re: You don't know TDD VIEW POST

re: First I want to clarify that I do strongly believe in using automated testing and feel TDD is a great tool. A programming article with no examples...

Coupling is bad because it increases the amount of code impacted with any minor change, therefore increasing the cost of maintenance.

You say unit tests should test which methods on other classes it calls, but that is not testing the contract at all, it is testing and duplicating the implementation.

I said also, that you should test how they do these calls and explain how that helps reduce coupling. I don't know how you write your tests but if you need to duplicate the implementation I suggest a change.


Once again you are not fully thinking through the words and concepts you are using. All code is coupling. The entire point of code is coupling. If you remove all coupling, you no longer have a system, just a bag of objects. You have it backwards. I can repeat your first sentence as the exact opposite, and it makes more sense. Coupling is good because it increases the amount of code impacted with any minor change, thereby decreasing the cost of maintenance. Good classes achieve high conceptual compression, not abstraction.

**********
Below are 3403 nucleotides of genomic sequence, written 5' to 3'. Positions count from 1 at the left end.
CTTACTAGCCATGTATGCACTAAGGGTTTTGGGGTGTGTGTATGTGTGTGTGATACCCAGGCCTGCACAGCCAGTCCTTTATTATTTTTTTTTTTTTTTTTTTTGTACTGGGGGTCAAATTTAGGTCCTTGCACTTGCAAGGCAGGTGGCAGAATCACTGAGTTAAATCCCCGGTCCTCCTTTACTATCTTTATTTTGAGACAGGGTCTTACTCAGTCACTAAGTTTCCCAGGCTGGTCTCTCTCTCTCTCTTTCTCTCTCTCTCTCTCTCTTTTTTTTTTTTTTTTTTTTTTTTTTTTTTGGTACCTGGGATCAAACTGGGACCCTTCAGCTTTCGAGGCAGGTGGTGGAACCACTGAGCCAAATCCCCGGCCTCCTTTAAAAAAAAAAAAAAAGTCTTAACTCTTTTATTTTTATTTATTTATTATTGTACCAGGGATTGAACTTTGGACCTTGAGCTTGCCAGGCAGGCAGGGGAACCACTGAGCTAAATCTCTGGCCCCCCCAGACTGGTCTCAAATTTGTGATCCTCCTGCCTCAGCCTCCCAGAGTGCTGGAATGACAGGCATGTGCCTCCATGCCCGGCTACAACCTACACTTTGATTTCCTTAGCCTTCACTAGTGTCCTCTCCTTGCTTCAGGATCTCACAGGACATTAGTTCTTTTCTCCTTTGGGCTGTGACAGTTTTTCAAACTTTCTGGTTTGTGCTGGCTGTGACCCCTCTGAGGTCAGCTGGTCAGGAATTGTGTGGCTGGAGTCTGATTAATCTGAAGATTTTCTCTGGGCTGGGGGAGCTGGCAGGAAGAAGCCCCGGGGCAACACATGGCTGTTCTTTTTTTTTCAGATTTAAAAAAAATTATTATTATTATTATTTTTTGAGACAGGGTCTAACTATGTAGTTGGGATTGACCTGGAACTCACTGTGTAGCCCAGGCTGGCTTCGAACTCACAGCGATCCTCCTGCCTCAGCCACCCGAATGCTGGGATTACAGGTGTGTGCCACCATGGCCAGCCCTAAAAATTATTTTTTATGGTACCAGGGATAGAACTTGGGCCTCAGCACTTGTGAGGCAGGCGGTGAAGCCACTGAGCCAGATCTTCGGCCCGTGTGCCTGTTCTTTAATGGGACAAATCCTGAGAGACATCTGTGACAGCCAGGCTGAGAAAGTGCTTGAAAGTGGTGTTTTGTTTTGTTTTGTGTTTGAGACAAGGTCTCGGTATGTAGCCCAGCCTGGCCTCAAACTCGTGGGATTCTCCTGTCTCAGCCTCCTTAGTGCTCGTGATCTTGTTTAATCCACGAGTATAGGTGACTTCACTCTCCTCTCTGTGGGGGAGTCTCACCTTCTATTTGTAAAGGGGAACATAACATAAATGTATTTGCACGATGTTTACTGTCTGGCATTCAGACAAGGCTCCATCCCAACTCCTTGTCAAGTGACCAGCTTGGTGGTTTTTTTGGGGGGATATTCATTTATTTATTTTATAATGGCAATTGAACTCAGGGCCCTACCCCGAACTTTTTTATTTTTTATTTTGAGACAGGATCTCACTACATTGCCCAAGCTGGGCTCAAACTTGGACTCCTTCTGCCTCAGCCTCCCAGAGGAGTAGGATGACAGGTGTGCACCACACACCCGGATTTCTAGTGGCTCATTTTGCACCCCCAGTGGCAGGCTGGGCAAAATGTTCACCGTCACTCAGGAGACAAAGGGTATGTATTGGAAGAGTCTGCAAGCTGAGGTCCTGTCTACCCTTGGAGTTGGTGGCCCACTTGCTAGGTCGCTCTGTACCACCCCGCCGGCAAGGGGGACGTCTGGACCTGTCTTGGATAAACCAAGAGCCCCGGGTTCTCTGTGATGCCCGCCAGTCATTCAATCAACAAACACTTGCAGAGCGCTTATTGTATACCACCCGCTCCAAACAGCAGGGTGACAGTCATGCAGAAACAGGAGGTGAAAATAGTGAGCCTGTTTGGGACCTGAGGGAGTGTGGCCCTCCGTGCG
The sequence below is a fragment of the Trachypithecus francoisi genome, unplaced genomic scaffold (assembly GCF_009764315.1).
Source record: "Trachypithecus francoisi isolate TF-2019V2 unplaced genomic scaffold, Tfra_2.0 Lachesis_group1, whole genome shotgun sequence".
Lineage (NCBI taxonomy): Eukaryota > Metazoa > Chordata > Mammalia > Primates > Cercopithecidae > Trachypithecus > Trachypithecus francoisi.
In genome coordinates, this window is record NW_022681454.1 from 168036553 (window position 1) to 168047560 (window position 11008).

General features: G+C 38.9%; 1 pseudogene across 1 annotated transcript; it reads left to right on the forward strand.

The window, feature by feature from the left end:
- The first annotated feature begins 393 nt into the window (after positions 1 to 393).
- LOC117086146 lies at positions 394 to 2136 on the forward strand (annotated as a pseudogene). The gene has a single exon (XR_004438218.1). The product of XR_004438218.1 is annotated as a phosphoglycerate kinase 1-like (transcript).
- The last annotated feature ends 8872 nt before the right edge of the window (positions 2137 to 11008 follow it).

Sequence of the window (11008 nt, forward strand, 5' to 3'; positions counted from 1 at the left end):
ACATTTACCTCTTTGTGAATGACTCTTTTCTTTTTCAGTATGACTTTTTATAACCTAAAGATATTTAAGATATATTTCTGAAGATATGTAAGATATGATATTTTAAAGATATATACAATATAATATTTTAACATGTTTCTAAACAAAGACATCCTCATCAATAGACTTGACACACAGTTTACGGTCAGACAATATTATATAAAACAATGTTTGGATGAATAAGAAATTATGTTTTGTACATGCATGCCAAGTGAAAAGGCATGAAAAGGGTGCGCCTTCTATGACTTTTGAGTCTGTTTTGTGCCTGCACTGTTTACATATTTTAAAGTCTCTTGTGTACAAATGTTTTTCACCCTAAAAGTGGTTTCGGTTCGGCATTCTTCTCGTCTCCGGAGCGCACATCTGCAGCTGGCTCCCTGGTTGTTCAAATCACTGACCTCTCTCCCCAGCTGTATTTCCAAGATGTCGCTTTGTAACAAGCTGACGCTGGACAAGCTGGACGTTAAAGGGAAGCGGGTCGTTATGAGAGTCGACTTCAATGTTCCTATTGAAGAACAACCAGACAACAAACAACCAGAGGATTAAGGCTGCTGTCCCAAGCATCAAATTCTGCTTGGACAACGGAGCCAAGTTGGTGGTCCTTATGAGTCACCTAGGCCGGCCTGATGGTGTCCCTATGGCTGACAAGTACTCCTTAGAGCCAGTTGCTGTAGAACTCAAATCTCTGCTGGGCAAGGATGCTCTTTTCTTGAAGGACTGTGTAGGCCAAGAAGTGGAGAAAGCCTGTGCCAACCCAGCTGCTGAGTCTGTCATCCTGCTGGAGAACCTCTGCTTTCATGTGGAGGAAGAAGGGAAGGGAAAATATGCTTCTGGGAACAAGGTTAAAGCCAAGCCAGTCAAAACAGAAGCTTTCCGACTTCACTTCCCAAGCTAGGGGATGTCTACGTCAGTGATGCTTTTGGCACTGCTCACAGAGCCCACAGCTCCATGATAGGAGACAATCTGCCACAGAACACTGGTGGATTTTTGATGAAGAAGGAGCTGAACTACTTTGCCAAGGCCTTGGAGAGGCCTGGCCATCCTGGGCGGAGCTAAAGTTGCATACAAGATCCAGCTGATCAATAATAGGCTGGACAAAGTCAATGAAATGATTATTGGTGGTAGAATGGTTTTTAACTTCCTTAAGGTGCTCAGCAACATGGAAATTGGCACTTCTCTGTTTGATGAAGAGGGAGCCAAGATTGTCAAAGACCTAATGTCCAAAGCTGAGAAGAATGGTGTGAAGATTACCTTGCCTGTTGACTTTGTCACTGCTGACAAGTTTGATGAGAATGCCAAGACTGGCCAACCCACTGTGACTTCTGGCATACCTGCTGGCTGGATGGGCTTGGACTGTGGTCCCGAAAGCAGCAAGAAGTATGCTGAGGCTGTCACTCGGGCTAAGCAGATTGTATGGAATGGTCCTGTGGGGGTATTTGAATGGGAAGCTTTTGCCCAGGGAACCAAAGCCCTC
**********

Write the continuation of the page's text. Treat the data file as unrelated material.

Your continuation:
So, you are talking about the coupling vs cohesion thing.

TDD can help with that too, If you listen to the tests, of course. Like with coupling, if you detect your tests being hard to do, you can detect lack of cohesion if you realize that most of your tests just check that X calls Y with exactly the same output as input was given.

Well, I guess we will have to agree to disagree. I like that you brought cohesion into the picture, as it is one part of getting compression right. I also like that you have been talking about listening to your tests. It is important to listen to your tests, and your code in general, as it can talk and give feedback to those who know how to listen. Ultimately though I feel that coupling is a good thing, and I'm not sure how writing the types of unit tests you describe would help me find the unwanted types of coupling. To me the only coupling I don't want is random coupling, which I would automatically avoid just by not using random extra things in the code, by having a very general aesthetic sense of what the responsibilities of a class should and should not be, and by refactoring to simplify things (although that simplification is often accomplished by either introducing some new coupling or by replacing some existing coupling with more desirable coupling).

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